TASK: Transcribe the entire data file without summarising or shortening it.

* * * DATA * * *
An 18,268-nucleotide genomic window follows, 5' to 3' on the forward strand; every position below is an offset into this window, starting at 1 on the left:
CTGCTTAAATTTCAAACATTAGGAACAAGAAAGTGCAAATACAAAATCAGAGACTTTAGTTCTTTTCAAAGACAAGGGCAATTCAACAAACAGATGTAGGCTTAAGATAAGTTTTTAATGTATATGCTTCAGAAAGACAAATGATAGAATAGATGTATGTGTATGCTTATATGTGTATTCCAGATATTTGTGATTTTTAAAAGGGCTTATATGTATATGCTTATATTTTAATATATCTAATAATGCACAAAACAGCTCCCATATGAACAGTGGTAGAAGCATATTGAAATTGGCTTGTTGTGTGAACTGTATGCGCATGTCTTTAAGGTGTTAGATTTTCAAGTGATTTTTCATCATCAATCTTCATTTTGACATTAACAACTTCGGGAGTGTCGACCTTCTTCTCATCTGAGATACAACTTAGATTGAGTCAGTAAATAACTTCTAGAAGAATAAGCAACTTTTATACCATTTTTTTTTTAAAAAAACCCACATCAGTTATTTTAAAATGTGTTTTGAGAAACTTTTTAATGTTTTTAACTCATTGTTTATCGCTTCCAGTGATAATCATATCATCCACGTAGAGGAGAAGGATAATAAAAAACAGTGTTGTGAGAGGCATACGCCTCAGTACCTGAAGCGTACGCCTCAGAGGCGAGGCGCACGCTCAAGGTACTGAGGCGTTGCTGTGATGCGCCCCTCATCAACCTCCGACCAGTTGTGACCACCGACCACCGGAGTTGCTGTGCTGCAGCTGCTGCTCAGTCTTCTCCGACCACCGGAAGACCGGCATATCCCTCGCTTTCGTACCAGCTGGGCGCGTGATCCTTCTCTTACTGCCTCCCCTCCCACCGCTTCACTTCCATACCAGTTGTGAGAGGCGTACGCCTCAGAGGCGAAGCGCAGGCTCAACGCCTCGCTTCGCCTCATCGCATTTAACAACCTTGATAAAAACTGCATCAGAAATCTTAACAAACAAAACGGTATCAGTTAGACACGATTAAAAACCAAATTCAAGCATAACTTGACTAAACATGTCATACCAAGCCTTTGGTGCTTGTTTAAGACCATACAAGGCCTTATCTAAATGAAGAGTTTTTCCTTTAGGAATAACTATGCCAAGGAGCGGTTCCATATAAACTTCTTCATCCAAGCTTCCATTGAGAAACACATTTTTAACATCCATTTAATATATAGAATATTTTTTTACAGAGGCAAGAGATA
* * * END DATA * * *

An 18,268-nucleotide genomic window follows, 5' to 3' on the forward strand; every position below is an offset into this window, starting at 1 on the left:
CTGCTTAAATTTCAAACATTAGGAACAAGAAAGTGCAAATACAAAATCAGAGACTTTAGTTCTTTTCAAAGACAAGGGCAATTCAACAAACAGATGTAGGCTTAAGATAAGTTTTTAATGTATATGCTTCAGAAAGACAAATGATAGAATAGATGTATGTGTATGCTTATATGTGTATTCCAGATATTTGTGATTTTTAAAAGGGCTTATATGTATATGCTTATATTTTAATATATCTAATAATGCACAAAACAGCTCCCATATGAACAGTGGTAGAAGCATATTGAAATTGGCTTGTTGTGTGAACTGTATGCGCATGTCTTTAAGGTGTTAGATTTTCAAGTGATTTTTCATCATCAATCTTCATTTTGACATTAACAACTTCGGGAGTGTCGACCTTCTTCTCATCTGAGATACAACTTAGATTGAGTCAGTAAATAACTTCTAGAAGAATAAGCAACTTTTATACCATTTTTTTTTTAAAAAAACCCACATCAGTTATTTTAAAATGTGTTTTGAGAAACTTTTTAATGTTTTTAACTCATTGTTTATCGCTTCCAGTGATAATCATATCATCCACGTAGAGGAGAAGGATAATAAAAAACAGTGTTGTGAGAGGCATACGCCTCAGTACCTGAAGCGTACGCCTCAGAGGCGAGGCGCACGCTCAAGGTACTGAGGCGTTGCTGTGATGCGCCCCTCATCAACCTCCGACCAGTTGTGACCACCGACCACCGGAGTTGCTGTGCTGCAGCTGCTGCTCAGTCTTCTCCGACCACCGGAAGACCGGCATATCCCTCGCTTTCGTACCAGCTGGGCGCGTGATCCTTCTCTTACTGCCTCCCCTCCCACCGCTTCACTTCCATACCAGTTGTGAGAGGCGTACGCCTCAGAGGCGAAGCGCAGGCTCAACGCCTCGCTTCGCCTCATCGCATTTAACAACCTTGATAAAAACTGCATCAGAAATCTTAACAAACAAAACGGTATCAGTTAGACACGATTAAAAACCAAATTCAAGCATAACTTGACTAAACATGTCATACCAAGCCTTTGGTGCTTGTTTAAGACCATACAAGGCCTTATCTAAATGAAGAGTTTTTCCTTTAGGAATAACTATGCCAAGGAGCGGTTCCATATAAACTTCTTCATCCAAGCTTCCATTGAGAAACACATTTTTAACATCCATTTAATATATAGAATATTTTTTTACAGAGGCAAGAGATA